Behavioral Revolution

 

Some of the biggest challenges confronting humanity stem from human behaviors, such as poor diet and lack of exercise, unsustainable energy use and excessive consumption.  
Due to demographics and globalization, they are now becoming increasingly urgent, bringing behavioral economics (BE) into the mainstream.  


BE marries insights from psychology and economics to demonstrate our irrational behavior in a number of ways, such as to value an impulse purchase today over a secure retirement decades later or a stronger aversion of losing US$100 than wishing to gain US$100, leading to unpredictable behavior on stock markets and elsewhere.  


However, our behavioral biases are consistent and unidirectional, which means they can be used to help us make better decisions, instead of hurting us. The huge economic opportunity in these behavioral challenges is attracting governments and the private sector. Large companies, in a variety of sectors, and many start-ups are experimenting with BE approaches.  


The digital revolution is catalyzing the deployment of BE. Smartphones and sensors can monitor behavior and adapt incentives in real-time, real-world conditions. In addition, social media can tap the immensely motivating power of social norms and gamification.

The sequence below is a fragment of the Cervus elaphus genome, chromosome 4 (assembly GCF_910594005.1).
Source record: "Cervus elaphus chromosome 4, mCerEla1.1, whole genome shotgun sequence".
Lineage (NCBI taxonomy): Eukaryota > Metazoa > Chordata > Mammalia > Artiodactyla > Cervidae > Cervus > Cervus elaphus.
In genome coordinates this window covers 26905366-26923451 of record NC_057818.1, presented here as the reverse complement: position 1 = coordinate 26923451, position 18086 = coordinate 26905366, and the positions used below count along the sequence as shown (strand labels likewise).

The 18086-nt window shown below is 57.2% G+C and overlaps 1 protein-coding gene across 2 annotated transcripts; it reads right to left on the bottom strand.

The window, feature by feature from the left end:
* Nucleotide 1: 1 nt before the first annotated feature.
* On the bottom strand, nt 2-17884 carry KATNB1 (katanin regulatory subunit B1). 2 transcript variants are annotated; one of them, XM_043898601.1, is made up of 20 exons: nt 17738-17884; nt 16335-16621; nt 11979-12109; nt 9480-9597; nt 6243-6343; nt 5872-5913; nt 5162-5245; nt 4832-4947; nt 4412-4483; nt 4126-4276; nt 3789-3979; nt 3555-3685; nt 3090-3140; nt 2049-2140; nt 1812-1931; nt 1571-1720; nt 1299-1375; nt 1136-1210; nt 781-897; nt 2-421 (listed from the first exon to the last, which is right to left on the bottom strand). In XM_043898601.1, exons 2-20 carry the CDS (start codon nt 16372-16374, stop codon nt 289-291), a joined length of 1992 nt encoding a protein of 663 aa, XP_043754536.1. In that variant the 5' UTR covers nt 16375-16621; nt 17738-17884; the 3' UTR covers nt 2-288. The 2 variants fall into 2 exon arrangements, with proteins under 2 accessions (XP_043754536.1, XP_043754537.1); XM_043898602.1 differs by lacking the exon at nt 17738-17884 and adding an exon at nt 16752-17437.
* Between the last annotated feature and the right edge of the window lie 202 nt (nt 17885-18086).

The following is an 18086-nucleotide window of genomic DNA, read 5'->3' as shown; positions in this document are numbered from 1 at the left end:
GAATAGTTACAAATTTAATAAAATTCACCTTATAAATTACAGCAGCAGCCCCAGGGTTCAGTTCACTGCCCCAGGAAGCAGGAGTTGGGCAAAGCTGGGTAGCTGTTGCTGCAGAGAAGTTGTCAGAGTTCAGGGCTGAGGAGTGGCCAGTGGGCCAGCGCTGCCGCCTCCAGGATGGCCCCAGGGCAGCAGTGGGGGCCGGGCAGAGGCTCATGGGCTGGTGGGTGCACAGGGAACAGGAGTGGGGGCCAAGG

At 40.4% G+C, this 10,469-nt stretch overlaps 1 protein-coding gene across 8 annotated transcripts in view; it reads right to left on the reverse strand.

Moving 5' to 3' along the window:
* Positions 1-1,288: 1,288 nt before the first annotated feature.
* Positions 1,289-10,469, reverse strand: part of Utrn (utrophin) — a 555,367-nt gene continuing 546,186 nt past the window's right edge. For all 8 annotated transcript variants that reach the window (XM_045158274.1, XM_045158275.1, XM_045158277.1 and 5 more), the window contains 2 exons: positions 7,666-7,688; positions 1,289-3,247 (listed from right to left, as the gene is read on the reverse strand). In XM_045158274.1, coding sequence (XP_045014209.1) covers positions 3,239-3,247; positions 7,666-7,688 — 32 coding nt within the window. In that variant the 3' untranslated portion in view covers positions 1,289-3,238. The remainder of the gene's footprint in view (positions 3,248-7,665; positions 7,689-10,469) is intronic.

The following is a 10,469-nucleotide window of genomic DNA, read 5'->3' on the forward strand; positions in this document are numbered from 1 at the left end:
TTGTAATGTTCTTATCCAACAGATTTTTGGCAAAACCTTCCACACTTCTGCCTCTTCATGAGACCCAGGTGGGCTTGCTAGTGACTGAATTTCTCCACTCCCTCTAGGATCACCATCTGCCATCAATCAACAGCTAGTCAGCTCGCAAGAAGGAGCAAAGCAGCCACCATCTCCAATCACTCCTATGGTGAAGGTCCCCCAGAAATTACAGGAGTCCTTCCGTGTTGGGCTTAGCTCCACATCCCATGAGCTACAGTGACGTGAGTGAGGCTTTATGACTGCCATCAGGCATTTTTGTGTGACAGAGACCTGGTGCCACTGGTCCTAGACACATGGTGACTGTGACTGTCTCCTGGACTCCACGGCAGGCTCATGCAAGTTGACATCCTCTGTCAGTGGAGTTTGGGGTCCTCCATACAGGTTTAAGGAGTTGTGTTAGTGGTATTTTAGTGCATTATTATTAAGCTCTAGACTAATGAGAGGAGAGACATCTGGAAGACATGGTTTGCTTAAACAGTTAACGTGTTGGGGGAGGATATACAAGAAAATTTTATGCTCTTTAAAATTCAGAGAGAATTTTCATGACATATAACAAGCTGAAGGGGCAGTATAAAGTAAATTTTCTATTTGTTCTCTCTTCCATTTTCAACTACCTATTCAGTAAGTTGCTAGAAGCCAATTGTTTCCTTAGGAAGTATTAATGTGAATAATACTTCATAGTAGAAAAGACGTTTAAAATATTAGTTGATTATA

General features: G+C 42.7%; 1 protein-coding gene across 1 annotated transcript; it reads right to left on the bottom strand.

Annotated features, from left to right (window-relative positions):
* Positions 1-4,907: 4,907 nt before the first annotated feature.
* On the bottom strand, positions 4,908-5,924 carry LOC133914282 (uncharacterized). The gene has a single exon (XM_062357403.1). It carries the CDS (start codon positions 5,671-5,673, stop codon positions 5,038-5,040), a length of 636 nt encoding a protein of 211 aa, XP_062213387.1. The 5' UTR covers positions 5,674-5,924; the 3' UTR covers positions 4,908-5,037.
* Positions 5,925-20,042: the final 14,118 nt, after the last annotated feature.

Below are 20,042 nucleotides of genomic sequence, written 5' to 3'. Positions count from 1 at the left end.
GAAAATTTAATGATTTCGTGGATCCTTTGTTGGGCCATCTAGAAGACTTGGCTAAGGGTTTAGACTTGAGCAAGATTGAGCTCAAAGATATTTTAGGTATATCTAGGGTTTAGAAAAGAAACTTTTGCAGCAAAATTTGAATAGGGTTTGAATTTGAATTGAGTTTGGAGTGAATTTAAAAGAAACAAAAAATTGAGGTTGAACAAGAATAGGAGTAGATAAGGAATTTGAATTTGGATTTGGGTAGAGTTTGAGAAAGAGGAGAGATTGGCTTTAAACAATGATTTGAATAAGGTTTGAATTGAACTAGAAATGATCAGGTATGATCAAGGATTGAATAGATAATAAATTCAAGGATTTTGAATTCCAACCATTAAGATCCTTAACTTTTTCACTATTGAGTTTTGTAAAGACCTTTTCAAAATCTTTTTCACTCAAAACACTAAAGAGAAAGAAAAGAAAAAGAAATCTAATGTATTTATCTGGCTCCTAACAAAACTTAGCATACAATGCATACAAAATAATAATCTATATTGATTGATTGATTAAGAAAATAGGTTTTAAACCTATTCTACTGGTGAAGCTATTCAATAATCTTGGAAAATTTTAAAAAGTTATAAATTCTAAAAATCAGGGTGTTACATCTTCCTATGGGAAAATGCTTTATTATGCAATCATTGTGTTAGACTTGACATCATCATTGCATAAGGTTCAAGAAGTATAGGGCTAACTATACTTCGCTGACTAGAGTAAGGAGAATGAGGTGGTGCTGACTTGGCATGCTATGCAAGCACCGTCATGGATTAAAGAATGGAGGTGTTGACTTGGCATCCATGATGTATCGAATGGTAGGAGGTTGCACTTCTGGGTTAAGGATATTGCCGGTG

Pact is an app that uses BE to turn behavioral weaknesses into strengths. Users make a weekly pact, choosing how often they intend to exercise and wagering money on their commitment. Users who fail to honor their pact forfeit the money they wagered — aversion to this tangible loss has proven to be a great motivator. The forfeited money is pooled and distributed to those who did go to the gym — turning hyperbolic time discounting on its head by making rewards from exercise immediate instead of deferred.  


In the area of retirement savings, companies are paying close attention to the presentation of different choices (known as choice architecture) in their plans. Businesses and governments will have to overcome challenges as BE approaches are more widely adopted.   


Behavioral economists don’t yet know enough about whether nudges that work in the short term will lose their impact over time, and practitioners will need to experiment and learn along the way.  


Lastly, businesses and organizations need to realign short-term institutional incentives, such as election cycles and quarterly earnings expectations, toward the long-term focus needed to address our biggest collective challenges. 

 

Nobiletec is a multi-national consultancy firm specializes in B2B, B2C and P2P FinTech solutions.

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